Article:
Our beloved Prophet say “The person who say Subhan-Allah-e-wa-bai Hamdehe 300 times on Eid day & conveying reward of this virtuous deed to all Muslims who have been died, then Allah will gave one thousand lights (Anwaar) in the grave of every Muslims and after death the person who say will also revive one thousand lights (Anwaar)”. (Mukashifat-alquloob by Imaam Ghazali)
Anas (RA), a companion of prophet Muhammad (peace be upon him) reported that when the Prophet Muhammad (PBUH) migrated from Makkah to Madinah, the people of Madinah used to have two festivals. On those two days they had carnivals and festivity. Prophet Muhammad (PBUH) asked the Ansaar (the Muslims of Madinah) about it. They replied that before Islam they used to have carnivals on those two joyous days. The Prophet Muhammad (PBUH) told them: ‘Instead of those two days, Allah has appointed two other days which are better, the days of Eid-al-Fitr and Eid-al-Adha.’ (Hadith)
EID-UL-FITR is celebrated on the first day of Shaw’waal, at the completion of Ramadan. Shaw’waal is the 10th month of the Islamic calendar. The Eid-al-Fitr is a very joyous day; it is a true Thanksgiving Day for the believing men and women. On this day Muslims show their real joy for the health, strength and the opportunities of life, which Allah has given to them to fulfill their obligation of fasting and other good deeds during the blessed month of Ramadan.
Sunnah of Eid
- Wake up early.
- Prepare for personal cleanliness, take care of details of clothing, etc.
- Take a Ghusl (bath) after Fajr.
- Brush your teeth.
- Dress up, putting on best clothes available, whether new or cleaned old ones.
- Use perfume (men only).
- Have breakfast on Eid-al-Fitr before leaving for prayer ground. On Eid-al-Adha, eat breakfast after
Salaat or after sacrifice if you are doing a sacrifice.
- Pay Zakaat-al-Fitr before Salaat-al-Eid (on Eid-al-Fitr).
- Go to prayer ground early.
- Offer Salaat-al-Eid in congregation in an open place except when whether is not permitting like rain, snow,
- Use two separate route to and from the prayer ground.
- Recite the following Takbir on the way to Salaat and until the beginning of Salaat-al-Eid:
Allaho-Akber, Allaho-Akber. La ila-ha ill-lal-lah. Allaho-Akber, Allaho-Akber. Wa-lilahill hamd.
(Allah is great, Allah is great. There is no god but Allah. Allah is great, Allah is great. And all praises
are for Allah).
How to offer Eid prayer:
Ibn Abbass (RA) reported: ” I participated in the Eid-ul-Fitr prayer with the Messenger of Allah (saw), Abu Bakr (RA), Umar (RA) and Uthman (RA), and all of them held Eid prayer before Khutbah, and then the
Prophet Muhammad (saw) delivered the Khutbah (sermon).” ( Muslim )
Who should go to the prayer ground & offer Eid Prayer:
Umm Atiyah (RA) reported: “The Messenger of Allah (saw) commanded us to bring out on Eid-al-Fitr and
Eid-al-Adha, young women, hijab-observing adult women and the menstruating women. The menstruating women stayed out of actual Salaat but participated in good deeds and Duaa (supplication). I (Umm Atiyah) said to the Holy Prophet (saw): Oh! Messenger of Allah, one does not have an outer garment. He replied: Let her sister cover her with her garment.” ( Muslim )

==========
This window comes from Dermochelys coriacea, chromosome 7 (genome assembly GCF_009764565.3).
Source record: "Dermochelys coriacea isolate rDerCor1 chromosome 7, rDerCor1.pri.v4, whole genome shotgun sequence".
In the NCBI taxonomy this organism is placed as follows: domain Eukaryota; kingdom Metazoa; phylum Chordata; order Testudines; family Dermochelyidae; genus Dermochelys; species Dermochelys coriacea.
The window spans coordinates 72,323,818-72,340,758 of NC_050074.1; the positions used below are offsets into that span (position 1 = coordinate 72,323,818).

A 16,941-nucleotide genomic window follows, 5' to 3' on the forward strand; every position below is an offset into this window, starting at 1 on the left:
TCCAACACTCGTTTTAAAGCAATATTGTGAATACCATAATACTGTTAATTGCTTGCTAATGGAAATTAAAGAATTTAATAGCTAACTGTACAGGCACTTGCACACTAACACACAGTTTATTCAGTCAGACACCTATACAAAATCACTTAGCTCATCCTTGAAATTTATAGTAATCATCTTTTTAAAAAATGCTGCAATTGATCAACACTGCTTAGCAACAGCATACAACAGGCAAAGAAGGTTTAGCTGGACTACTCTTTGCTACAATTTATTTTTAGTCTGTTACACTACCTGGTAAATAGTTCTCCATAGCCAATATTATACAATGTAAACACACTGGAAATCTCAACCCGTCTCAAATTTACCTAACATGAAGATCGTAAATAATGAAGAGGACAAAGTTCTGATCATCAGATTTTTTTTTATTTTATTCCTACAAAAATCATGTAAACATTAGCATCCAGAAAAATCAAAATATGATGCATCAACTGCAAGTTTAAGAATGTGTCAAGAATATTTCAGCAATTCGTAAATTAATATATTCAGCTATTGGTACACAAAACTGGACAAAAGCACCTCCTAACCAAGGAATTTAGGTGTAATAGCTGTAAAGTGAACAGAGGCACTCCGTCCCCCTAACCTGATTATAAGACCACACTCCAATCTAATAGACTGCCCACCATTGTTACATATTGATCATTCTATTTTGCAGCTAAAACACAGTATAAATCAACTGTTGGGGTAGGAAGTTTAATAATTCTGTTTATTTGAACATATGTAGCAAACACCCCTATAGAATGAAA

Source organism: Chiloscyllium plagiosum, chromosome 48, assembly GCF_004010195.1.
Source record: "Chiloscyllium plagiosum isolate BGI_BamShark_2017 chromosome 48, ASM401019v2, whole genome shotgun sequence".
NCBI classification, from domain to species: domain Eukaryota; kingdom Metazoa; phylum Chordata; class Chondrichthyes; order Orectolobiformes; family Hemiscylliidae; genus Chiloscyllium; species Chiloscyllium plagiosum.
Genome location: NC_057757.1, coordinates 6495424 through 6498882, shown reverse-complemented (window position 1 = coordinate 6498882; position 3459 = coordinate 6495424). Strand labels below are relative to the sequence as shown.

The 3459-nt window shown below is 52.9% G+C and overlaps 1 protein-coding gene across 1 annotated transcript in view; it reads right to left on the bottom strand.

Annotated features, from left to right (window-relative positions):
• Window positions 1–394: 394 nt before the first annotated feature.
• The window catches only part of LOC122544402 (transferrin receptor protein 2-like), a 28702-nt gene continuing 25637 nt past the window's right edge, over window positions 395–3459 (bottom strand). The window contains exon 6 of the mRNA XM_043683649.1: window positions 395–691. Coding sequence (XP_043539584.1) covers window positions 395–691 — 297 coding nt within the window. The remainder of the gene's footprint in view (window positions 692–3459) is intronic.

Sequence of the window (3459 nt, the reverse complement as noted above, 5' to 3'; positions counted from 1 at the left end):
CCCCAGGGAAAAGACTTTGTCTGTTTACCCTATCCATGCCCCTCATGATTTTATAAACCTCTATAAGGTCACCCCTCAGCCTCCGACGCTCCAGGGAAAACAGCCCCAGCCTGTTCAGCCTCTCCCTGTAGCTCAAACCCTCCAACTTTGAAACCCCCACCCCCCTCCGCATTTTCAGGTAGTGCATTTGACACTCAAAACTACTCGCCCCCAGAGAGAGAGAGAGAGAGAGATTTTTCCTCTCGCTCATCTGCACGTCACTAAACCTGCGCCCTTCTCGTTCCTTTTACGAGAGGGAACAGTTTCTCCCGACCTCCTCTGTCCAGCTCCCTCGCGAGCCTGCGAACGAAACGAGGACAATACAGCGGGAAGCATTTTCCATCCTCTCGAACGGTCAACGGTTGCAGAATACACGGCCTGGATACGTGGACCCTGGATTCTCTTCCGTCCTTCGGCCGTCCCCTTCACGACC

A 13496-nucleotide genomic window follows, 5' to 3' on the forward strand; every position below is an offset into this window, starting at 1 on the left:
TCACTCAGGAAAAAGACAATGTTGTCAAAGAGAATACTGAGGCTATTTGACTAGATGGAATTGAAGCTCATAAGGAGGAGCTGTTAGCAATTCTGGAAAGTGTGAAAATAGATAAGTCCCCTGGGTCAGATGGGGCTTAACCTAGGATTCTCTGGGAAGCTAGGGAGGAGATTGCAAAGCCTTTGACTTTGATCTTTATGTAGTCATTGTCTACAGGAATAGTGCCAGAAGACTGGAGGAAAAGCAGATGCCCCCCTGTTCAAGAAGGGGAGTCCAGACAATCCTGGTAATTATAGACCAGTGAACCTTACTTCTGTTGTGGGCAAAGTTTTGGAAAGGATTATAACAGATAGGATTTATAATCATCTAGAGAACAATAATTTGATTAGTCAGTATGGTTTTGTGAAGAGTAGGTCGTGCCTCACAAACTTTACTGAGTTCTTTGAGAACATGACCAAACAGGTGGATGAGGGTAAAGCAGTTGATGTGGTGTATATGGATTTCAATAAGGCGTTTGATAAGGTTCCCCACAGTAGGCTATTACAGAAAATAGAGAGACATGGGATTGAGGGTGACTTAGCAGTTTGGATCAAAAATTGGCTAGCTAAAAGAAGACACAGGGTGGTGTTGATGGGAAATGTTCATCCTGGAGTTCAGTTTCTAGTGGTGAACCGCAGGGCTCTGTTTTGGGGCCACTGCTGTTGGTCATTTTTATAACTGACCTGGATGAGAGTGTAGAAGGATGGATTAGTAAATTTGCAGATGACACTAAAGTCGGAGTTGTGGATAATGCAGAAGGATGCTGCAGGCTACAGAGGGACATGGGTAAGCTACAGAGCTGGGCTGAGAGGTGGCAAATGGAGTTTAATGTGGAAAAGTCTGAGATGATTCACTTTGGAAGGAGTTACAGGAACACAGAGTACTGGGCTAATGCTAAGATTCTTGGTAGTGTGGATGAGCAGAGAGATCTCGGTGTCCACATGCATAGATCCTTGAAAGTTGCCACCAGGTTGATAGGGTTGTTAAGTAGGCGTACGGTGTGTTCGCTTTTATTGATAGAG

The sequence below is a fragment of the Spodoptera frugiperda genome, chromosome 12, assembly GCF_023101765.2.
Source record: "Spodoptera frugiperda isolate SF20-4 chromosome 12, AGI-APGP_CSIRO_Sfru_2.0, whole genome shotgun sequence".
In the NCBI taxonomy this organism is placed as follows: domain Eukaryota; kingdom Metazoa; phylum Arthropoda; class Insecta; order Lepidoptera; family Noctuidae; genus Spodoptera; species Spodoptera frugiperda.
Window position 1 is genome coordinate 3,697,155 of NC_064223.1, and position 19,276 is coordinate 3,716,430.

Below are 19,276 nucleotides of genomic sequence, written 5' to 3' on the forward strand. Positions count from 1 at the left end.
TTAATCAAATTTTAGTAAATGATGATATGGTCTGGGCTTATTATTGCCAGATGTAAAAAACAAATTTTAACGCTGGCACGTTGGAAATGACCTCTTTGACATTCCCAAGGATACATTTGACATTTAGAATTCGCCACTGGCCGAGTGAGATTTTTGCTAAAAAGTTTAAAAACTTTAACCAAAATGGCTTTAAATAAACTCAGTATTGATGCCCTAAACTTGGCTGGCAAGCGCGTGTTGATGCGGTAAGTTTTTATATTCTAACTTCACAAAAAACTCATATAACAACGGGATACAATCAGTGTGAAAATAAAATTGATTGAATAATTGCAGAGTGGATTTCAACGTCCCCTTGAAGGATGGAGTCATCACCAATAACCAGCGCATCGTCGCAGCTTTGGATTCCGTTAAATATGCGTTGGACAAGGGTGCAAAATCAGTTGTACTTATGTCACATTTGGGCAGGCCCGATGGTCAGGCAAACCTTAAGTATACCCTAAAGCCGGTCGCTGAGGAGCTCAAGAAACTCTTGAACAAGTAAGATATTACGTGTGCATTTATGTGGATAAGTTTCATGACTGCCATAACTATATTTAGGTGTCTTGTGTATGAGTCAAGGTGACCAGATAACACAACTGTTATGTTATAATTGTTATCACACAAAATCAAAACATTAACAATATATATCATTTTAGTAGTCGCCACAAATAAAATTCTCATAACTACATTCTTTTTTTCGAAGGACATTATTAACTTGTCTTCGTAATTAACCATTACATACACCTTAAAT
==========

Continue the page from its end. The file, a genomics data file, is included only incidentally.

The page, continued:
On the Eid day, every believing man, woman and child must go to the prayer ground and participate in this
Structure of Eid prayer:
Eid prayer is wajib (strongly recommended, just short of obligatory). It consists of two Rakaat (units) with
six additional Takbirs. It must be offered in congregation. The prayer is followed by the Khutbah.
(Note from Maqsud: Eid prayer is sunnah according to other Fiqahs, only Hanafi consider it as wajib)
The Khutbah is part of the worship and listening to it is Sunnah. During the Khutbah, the Imam must remind
the community about its responsibilities and obligations towards Allah, fellow Muslims and the fellow human beings. The Imam must encourage the Muslims to do good and ward off evil. The Muslim community must also be directed to the state of the community and the Ummah at large and the feelings of sacrifice and Jihaad should be aroused in the community. At the conclusion of the prayer the Muslims should convey greetings to each other, give reasonable gifts to the youngsters and visit each other at their homes. Muslims should also take this opportunity to invite their non-Muslims neighbors, co-workers, classmates and business acquaintances to Eid festivities to expose them to Islam and Muslim culture.
Ubaadah bin Saamit (Radhiallaho anho) reports that he asked the Prophet (Sallallaho alaihe wasallam) about “Laylatul Qadr”. He replied: “It is in Ramadhan, during the last ten days, on the unevenly numbered nights, either the 21st 23rd, 25th, 27th, 29th. Whosoever stands in “Ibaadah” on this night, with sincere faith and with genuine hopes of gaining reward, his previous sins will be forgiven. Among the signs of this night is that it is a serene, quiet, shining night, neither hot, nor cold but temperate as if a moon is shining clear, and no meteors are shot at the “Shayateen” on that night; it lasts until the break of the dawn. Another sign is that at morn, the Sun rises without any radiant beams of light, appearing rather like the moon in it’s fullness. On that day, Allah prohibits the “Shayateen” from rising up with the Sun.”